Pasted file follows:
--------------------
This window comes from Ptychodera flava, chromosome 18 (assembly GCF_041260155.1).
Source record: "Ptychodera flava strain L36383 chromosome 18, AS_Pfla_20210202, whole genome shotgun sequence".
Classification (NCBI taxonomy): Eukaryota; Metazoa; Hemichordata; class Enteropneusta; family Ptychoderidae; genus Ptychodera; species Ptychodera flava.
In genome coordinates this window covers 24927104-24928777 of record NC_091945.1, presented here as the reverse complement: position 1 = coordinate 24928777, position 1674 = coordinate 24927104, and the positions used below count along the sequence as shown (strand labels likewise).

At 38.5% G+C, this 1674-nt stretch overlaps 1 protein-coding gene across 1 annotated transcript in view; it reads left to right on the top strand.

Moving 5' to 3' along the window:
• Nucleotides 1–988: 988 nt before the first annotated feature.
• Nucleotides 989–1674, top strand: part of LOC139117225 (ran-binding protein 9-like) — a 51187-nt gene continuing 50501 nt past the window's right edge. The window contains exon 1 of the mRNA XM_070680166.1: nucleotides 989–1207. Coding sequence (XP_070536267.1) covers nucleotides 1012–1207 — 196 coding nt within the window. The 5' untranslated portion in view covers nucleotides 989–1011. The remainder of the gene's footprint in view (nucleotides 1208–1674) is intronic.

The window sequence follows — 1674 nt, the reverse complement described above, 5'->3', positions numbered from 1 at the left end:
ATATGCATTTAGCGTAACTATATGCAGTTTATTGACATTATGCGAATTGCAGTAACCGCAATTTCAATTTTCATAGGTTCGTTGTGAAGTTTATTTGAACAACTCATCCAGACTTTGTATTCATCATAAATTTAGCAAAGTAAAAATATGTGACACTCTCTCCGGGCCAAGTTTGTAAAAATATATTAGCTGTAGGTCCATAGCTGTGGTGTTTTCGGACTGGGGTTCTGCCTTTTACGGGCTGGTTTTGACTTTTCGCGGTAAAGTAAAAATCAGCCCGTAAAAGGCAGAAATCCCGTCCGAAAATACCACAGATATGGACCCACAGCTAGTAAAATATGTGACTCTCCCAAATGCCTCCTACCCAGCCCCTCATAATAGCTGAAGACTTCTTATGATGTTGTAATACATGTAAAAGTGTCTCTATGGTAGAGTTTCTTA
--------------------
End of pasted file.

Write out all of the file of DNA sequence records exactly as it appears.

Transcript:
This window comes from Ptychodera flava, chromosome 18 (assembly GCF_041260155.1).
Source record: "Ptychodera flava strain L36383 chromosome 18, AS_Pfla_20210202, whole genome shotgun sequence".
Classification (NCBI taxonomy): Eukaryota; Metazoa; Hemichordata; class Enteropneusta; family Ptychoderidae; genus Ptychodera; species Ptychodera flava.
In genome coordinates this window covers 24927104-24928777 of record NC_091945.1, presented here as the reverse complement: position 1 = coordinate 24928777, position 1674 = coordinate 24927104, and the positions used below count along the sequence as shown (strand labels likewise).

At 38.5% G+C, this 1674-nt stretch overlaps 1 protein-coding gene across 1 annotated transcript in view; it reads left to right on the top strand.

Moving 5' to 3' along the window:
• Nucleotides 1–988: 988 nt before the first annotated feature.
• Nucleotides 989–1674, top strand: part of LOC139117225 (ran-binding protein 9-like) — a 51187-nt gene continuing 50501 nt past the window's right edge. The window contains exon 1 of the mRNA XM_070680166.1: nucleotides 989–1207. Coding sequence (XP_070536267.1) covers nucleotides 1012–1207 — 196 coding nt within the window. The 5' untranslated portion in view covers nucleotides 989–1011. The remainder of the gene's footprint in view (nucleotides 1208–1674) is intronic.

The window sequence follows — 1674 nt, the reverse complement described above, 5'->3', positions numbered from 1 at the left end:
ATATGCATTTAGCGTAACTATATGCAGTTTATTGACATTATGCGAATTGCAGTAACCGCAATTTCAATTTTCATAGGTTCGTTGTGAAGTTTATTTGAACAACTCATCCAGACTTTGTATTCATCATAAATTTAGCAAAGTAAAAATATGTGACACTCTCTCCGGGCCAAGTTTGTAAAAATATATTAGCTGTAGGTCCATAGCTGTGGTGTTTTCGGACTGGGGTTCTGCCTTTTACGGGCTGGTTTTGACTTTTCGCGGTAAAGTAAAAATCAGCCCGTAAAAGGCAGAAATCCCGTCCGAAAATACCACAGATATGGACCCACAGCTAGTAAAATATGTGACTCTCCCAAATGCCTCCTACCCAGCCCCTCATAATAGCTGAAGACTTCTTATGATGTTGTAATACATGTAAAAGTGTCTCTATGGTAGAGTTTCTTA